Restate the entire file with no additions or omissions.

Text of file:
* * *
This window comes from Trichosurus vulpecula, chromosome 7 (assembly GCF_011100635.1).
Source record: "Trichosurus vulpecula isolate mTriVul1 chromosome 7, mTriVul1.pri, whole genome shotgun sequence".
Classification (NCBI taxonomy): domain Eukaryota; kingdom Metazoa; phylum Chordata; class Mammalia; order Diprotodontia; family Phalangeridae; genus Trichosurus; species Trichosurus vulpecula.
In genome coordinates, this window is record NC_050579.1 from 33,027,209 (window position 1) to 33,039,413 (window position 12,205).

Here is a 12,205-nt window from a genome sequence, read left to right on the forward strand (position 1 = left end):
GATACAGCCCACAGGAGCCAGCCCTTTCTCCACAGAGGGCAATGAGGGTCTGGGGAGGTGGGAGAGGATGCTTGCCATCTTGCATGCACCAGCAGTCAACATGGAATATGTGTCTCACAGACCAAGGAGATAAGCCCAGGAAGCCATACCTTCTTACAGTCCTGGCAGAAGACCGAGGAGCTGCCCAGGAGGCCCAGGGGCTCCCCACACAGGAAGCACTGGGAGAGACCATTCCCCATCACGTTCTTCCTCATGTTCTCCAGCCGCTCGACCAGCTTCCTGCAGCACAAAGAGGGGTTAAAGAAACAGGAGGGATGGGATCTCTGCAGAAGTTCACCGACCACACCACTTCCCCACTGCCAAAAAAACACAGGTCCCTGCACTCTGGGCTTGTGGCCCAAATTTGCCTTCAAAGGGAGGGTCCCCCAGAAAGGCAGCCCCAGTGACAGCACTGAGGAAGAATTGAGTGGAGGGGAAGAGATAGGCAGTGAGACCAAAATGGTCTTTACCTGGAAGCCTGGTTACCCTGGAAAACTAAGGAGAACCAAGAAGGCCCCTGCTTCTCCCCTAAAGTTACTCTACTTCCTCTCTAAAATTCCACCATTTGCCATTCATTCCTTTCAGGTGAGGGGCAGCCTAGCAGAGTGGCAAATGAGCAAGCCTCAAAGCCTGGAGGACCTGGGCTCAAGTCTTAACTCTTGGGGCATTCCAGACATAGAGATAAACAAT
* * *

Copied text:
This window comes from Trichosurus vulpecula, chromosome 7 (assembly GCF_011100635.1).
Source record: "Trichosurus vulpecula isolate mTriVul1 chromosome 7, mTriVul1.pri, whole genome shotgun sequence".
Classification (NCBI taxonomy): domain Eukaryota; kingdom Metazoa; phylum Chordata; class Mammalia; order Diprotodontia; family Phalangeridae; genus Trichosurus; species Trichosurus vulpecula.
In genome coordinates, this window is record NC_050579.1 from 33,027,209 (window position 1) to 33,039,413 (window position 12,205).

Here is a 12,205-nt window from a genome sequence, read left to right on the forward strand (position 1 = left end):
GATACAGCCCACAGGAGCCAGCCCTTTCTCCACAGAGGGCAATGAGGGTCTGGGGAGGTGGGAGAGGATGCTTGCCATCTTGCATGCACCAGCAGTCAACATGGAATATGTGTCTCACAGACCAAGGAGATAAGCCCAGGAAGCCATACCTTCTTACAGTCCTGGCAGAAGACCGAGGAGCTGCCCAGGAGGCCCAGGGGCTCCCCACACAGGAAGCACTGGGAGAGACCATTCCCCATCACGTTCTTCCTCATGTTCTCCAGCCGCTCGACCAGCTTCCTGCAGCACAAAGAGGGGTTAAAGAAACAGGAGGGATGGGATCTCTGCAGAAGTTCACCGACCACACCACTTCCCCACTGCCAAAAAAACACAGGTCCCTGCACTCTGGGCTTGTGGCCCAAATTTGCCTTCAAAGGGAGGGTCCCCCAGAAAGGCAGCCCCAGTGACAGCACTGAGGAAGAATTGAGTGGAGGGGAAGAGATAGGCAGTGAGACCAAAATGGTCTTTACCTGGAAGCCTGGTTACCCTGGAAAACTAAGGAGAACCAAGAAGGCCCCTGCTTCTCCCCTAAAGTTACTCTACTTCCTCTCTAAAATTCCACCATTTGCCATTCATTCCTTTCAGGTGAGGGGCAGCCTAGCAGAGTGGCAAATGAGCAAGCCTCAAAGCCTGGAGGACCTGGGCTCAAGTCTTAACTCTTGGGGCATTCCAGACATAGAGATAAACAAT